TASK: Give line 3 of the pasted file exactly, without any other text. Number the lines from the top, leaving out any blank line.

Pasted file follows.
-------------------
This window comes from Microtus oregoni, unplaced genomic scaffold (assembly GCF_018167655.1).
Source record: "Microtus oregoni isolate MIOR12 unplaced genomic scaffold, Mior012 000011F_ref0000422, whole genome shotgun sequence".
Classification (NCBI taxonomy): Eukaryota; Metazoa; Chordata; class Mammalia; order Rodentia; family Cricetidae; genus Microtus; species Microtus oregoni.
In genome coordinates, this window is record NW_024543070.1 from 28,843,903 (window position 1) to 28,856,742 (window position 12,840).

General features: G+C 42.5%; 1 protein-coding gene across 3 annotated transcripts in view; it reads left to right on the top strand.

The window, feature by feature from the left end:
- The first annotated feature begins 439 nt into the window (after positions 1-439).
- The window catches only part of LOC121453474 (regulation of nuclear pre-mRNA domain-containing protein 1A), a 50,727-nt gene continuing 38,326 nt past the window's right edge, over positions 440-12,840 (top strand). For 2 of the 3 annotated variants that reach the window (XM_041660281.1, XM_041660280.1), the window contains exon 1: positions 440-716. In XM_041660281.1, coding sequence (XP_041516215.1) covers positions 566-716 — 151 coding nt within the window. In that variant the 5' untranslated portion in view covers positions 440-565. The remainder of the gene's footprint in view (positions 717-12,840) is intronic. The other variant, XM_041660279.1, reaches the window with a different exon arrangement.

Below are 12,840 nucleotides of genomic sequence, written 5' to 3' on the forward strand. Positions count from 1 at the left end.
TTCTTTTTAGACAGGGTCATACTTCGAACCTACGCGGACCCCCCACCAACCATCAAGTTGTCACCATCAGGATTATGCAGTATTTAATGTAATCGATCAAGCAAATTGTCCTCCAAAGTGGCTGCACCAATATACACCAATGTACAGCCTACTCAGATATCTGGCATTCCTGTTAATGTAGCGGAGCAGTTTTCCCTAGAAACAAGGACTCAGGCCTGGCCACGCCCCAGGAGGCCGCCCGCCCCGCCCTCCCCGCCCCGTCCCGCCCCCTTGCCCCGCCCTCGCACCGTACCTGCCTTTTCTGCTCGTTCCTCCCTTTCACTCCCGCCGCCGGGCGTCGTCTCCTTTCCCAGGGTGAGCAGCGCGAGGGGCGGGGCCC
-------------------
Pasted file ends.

Classification (NCBI taxonomy): Eukaryota; Metazoa; Chordata; class Mammalia; order Rodentia; family Cricetidae; genus Microtus; species Microtus oregoni.